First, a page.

Even after 33 years in the asset management business, Standard Life Investments UK Smaller Companies fund manager Harry Nimmo is as enthusiastic as the day he started.
“I’m enjoying it so much I reckon I’ll be in the business a few more years as long as Aberdeen Standard is willing to have me. Retirement is the furthest thing from my mind at the moment,” he says.
The star fund manager’s route into the industry is an interesting one. After completing a degree in geography at the University of Dundee, he went to Saudi Arabia in the 1980s to work as a land surveyor for oil company Saudi Aramco.
Looking for a more settled existence, he returned to the UK in 1983 and did an MBA at Edinburgh University before joining Standard Life in 1985 as an investment analyst. He hasn’t looked back since.
In 1997, he launched the £1.5bn UK Smaller Companies fund, which has generated an annualised return of 14 per cent since inception. He also manages the Standard Life UK Smaller Companies trust.
There is nothing like Aim elsewhere in the world
Nimmo uses a screening process he calls “the Matrix” to narrow down the 700 stocks that constitute the smaller companies market. This gives the team a shortlist of around 100 stocks. After meeting with business managers to decide which to buy, Nimmo selects a portfolio of around 50 holdings.
The fund’s figures speak for themselves. Over the past five years, it has returned 69 per cent, compared to 49 per cent for the IA UK Smaller Companies benchmark, according to FE.
Nimmo says he prefers stocks that are performing well, rather than those that are cheap.
“Low-value stocks suggest a firm has big problems, and companies with big problems can go bankrupt. Our investment strategy is focused on finding tomorrow’s larger companies today,” he says. “We seek out high-quality companies, with growth potential and earnings momentum. We try to avoid ones geared into the economic cycle.”
The fund’s biggest sector plays are healthcare, software, support services, food and drink, and retail. The manager avoids businesses in the riskier oil and gas, mining and finance sectors.
He says: “We strongly believe that, in smaller companies, lower risk equals higher returns. Our fund has been through four market and economic cycles. It has seen several bear markets and it’s come out the other side, making good money for investors prepared to be there in the long term and accept equity risk.”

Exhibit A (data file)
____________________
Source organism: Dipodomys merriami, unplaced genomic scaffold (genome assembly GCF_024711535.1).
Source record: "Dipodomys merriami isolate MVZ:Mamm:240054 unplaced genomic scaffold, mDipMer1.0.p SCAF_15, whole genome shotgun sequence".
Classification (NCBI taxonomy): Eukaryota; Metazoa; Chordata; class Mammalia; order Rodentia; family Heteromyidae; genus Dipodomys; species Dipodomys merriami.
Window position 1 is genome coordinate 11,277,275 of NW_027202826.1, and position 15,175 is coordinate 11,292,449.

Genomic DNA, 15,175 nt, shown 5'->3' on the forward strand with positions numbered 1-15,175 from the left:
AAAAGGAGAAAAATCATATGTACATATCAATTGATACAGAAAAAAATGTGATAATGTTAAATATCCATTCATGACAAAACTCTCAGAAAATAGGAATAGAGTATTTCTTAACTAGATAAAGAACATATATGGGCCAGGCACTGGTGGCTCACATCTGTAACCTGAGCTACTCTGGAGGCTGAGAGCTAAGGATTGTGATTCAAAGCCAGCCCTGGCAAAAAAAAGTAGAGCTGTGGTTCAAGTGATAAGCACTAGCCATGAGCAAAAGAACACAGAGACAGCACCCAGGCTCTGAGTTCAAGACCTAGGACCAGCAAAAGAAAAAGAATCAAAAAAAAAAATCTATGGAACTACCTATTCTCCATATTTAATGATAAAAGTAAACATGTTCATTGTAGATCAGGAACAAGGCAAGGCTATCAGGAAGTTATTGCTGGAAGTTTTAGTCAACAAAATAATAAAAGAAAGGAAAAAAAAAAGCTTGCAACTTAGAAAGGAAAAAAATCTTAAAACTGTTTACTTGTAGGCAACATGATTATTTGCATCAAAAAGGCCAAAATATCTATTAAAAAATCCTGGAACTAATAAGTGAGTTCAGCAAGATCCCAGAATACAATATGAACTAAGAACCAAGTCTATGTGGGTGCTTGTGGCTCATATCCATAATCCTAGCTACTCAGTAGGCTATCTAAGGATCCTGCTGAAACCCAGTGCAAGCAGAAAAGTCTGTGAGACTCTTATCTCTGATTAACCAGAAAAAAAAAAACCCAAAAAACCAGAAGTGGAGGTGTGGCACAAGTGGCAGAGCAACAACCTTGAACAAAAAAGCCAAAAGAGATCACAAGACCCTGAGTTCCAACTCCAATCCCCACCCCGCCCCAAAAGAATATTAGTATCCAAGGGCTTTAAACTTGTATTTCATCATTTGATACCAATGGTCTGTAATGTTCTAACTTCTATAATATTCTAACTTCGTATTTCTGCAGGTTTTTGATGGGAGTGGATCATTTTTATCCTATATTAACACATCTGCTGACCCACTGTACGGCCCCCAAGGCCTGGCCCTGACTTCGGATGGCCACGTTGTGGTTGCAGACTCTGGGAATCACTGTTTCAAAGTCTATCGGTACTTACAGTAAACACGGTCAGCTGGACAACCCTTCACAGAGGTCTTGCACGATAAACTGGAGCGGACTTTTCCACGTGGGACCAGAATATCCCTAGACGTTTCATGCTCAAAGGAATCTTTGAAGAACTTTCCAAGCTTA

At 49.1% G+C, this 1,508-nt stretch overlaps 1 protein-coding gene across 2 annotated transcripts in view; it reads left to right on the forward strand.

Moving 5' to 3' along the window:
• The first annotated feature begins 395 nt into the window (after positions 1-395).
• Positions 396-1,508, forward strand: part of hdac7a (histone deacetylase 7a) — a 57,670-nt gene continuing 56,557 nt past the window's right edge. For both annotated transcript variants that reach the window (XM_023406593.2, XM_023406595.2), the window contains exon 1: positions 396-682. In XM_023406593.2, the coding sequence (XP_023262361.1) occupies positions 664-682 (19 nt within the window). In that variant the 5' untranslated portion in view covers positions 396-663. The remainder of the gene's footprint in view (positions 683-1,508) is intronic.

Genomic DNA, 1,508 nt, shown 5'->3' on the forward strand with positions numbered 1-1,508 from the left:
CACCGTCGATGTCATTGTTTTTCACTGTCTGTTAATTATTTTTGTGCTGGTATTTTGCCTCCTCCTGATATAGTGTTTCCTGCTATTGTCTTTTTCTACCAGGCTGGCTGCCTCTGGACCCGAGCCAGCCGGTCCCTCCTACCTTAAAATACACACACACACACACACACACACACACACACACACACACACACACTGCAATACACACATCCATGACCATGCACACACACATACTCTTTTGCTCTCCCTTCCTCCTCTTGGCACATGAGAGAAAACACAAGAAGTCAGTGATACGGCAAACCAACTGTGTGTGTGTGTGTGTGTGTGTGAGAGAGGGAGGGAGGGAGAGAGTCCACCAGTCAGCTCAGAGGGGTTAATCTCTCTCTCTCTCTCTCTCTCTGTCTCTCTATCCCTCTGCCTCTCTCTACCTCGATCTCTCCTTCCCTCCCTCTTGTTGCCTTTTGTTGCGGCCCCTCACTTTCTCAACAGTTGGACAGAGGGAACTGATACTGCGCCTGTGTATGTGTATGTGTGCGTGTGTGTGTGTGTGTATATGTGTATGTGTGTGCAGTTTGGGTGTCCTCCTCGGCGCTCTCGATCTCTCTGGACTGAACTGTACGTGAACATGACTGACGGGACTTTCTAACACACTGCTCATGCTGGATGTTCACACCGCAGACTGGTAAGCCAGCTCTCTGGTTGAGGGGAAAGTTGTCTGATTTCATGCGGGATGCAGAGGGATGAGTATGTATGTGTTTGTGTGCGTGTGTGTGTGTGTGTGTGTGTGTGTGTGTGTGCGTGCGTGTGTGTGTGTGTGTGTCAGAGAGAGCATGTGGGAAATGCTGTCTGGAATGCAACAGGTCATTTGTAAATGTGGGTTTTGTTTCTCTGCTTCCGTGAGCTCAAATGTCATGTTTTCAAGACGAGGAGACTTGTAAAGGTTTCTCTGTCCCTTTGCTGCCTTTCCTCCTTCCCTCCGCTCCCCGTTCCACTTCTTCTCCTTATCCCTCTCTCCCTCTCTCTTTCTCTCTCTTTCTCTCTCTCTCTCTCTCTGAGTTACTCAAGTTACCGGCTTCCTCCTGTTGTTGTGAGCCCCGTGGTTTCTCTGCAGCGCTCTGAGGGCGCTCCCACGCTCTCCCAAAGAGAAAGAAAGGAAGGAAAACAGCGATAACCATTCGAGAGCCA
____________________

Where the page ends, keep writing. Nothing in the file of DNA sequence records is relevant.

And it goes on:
The merger hasn’t affected our clients in any way and we have not changed anything
Last year, Standard Life Investments and Aberdeen Asset Management joined forces to become Standard Life Aberdeen in a deal worth £11bn. While a merger on such a scale could quite easily cause disruption, Nimmo is adamant it has not affected the team structure or management of the fund.
“The merger hasn’t affected our clients in any way and we have not changed anything, so it is business as usual. The beauty of our investment process is that it hasn’t changed in over 20 years.”
Nimmo believes his fund will ride out any post-Brexit headwinds in part due to its international exposure. Almost 55 per cent of company profits come from outside the UK, which he says wil help shield it from any economic shocks.
“They might be described as smaller listed companies but many of the firms in the fund have big international businesses either based outside the UK or they export,” he says. “If Brexit is bad for the UK economy, our companies should continue to grow and come out the other side.”
There are fears failure to reach a Brexit deal could result in costly barriers to trade that could hit growth. However, Nimmo has faith in UK companies and says the City and a vibrant stockmarket will continue to encourage momentum.
We try to encourage investors not to get too caught up with the short-term investing
“Since the Brexit vote, there has been a move to diversify away from the UK, but it is still a great place for finding smaller companies because of the dynamic business environment,” he says.
“The Aim market is very important as it encourages business formation, entrepreneurship and job creation. We have found in the past seven years that Aim has matured dramatically and there is a far broader spread of sector exposure.
“Nearly a third our funds are invested in Aim-listed stocks and there is nothing quite like it around the world.”
That said, he admits this part of the market is being driven by inheritance tax breaks, which some critics have warned could lead to a bubble.
“There is an element of tax breaks driving investment here. But that aside, it is still a substantially better market than five or 10 years ago. It is no longer dominated by the resource sectors and some technology sectors where there were historically very risky one-shot companies.”
Nimmo is positive on the outlook for the market more broadly, but warns of headwinds in the short term.
“As well as Brexit, we have also got the Donald Trump effect and trade wars to deal with. This means our markets may be somewhat subdued. But we are not pessimistic – that is a short-term view.
“In the longer term, we don’t foresee any problems because of our investment process. Taking a six-year time horizon at any point since the launch of the fund would have given you a 10 per cent per annum or better return. We think that is a pretty good number.
“We try to encourage investors not to get too caught up with the short-term investing. Equities are risky and you need to take a long-term view.”
CV: harry nimmo
2003-present Manager, Standard Life UK Smaller Companies trust
1997-present Manager, SLI UK Smaller Companies fund
1993-present Head of smaller companies, SLI
1990-1993 Senior investment analyst (UK large caps), SLI
1985-1990 Investment analyst, SLI